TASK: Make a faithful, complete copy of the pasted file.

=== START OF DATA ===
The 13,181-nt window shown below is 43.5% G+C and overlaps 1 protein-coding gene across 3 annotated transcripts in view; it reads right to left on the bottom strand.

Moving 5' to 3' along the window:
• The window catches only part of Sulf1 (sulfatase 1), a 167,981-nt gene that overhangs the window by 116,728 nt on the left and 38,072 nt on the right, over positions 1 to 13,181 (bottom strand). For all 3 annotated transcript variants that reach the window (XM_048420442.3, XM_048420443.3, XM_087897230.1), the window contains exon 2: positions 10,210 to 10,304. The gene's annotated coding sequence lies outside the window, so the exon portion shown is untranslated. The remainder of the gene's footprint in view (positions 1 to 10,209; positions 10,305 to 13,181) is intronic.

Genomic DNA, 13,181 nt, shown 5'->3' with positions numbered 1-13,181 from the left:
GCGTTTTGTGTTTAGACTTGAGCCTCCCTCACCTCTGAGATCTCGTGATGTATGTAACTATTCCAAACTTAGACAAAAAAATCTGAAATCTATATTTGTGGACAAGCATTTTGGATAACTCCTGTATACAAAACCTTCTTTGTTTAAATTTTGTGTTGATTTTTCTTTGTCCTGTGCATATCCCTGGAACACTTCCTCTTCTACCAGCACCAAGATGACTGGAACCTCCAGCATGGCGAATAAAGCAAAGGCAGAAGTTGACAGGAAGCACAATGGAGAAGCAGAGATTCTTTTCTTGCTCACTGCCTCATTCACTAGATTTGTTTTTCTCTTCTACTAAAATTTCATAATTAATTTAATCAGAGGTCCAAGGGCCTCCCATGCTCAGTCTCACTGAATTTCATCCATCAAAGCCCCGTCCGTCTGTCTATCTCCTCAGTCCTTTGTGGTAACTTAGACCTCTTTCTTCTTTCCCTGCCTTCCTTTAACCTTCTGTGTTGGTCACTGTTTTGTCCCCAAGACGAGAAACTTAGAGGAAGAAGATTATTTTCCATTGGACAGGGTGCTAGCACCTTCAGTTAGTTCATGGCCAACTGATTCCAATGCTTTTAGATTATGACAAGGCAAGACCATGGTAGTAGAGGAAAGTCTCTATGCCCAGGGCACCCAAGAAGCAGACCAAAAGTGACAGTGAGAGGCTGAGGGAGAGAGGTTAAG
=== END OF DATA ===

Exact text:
The 13,181-nt window shown below is 43.5% G+C and overlaps 1 protein-coding gene across 3 annotated transcripts in view; it reads right to left on the bottom strand.

Moving 5' to 3' along the window:
• The window catches only part of Sulf1 (sulfatase 1), a 167,981-nt gene that overhangs the window by 116,728 nt on the left and 38,072 nt on the right, over positions 1 to 13,181 (bottom strand). For all 3 annotated transcript variants that reach the window (XM_048420442.3, XM_048420443.3, XM_087897230.1), the window contains exon 2: positions 10,210 to 10,304. The gene's annotated coding sequence lies outside the window, so the exon portion shown is untranslated. The remainder of the gene's footprint in view (positions 1 to 10,209; positions 10,305 to 13,181) is intronic.

Genomic DNA, 13,181 nt, shown 5'->3' with positions numbered 1-13,181 from the left:
GCGTTTTGTGTTTAGACTTGAGCCTCCCTCACCTCTGAGATCTCGTGATGTATGTAACTATTCCAAACTTAGACAAAAAAATCTGAAATCTATATTTGTGGACAAGCATTTTGGATAACTCCTGTATACAAAACCTTCTTTGTTTAAATTTTGTGTTGATTTTTCTTTGTCCTGTGCATATCCCTGGAACACTTCCTCTTCTACCAGCACCAAGATGACTGGAACCTCCAGCATGGCGAATAAAGCAAAGGCAGAAGTTGACAGGAAGCACAATGGAGAAGCAGAGATTCTTTTCTTGCTCACTGCCTCATTCACTAGATTTGTTTTTCTCTTCTACTAAAATTTCATAATTAATTTAATCAGAGGTCCAAGGGCCTCCCATGCTCAGTCTCACTGAATTTCATCCATCAAAGCCCCGTCCGTCTGTCTATCTCCTCAGTCCTTTGTGGTAACTTAGACCTCTTTCTTCTTTCCCTGCCTTCCTTTAACCTTCTGTGTTGGTCACTGTTTTGTCCCCAAGACGAGAAACTTAGAGGAAGAAGATTATTTTCCATTGGACAGGGTGCTAGCACCTTCAGTTAGTTCATGGCCAACTGATTCCAATGCTTTTAGATTATGACAAGGCAAGACCATGGTAGTAGAGGAAAGTCTCTATGCCCAGGGCACCCAAGAAGCAGACCAAAAGTGACAGTGAGAGGCTGAGGGAGAGAGGTTAAG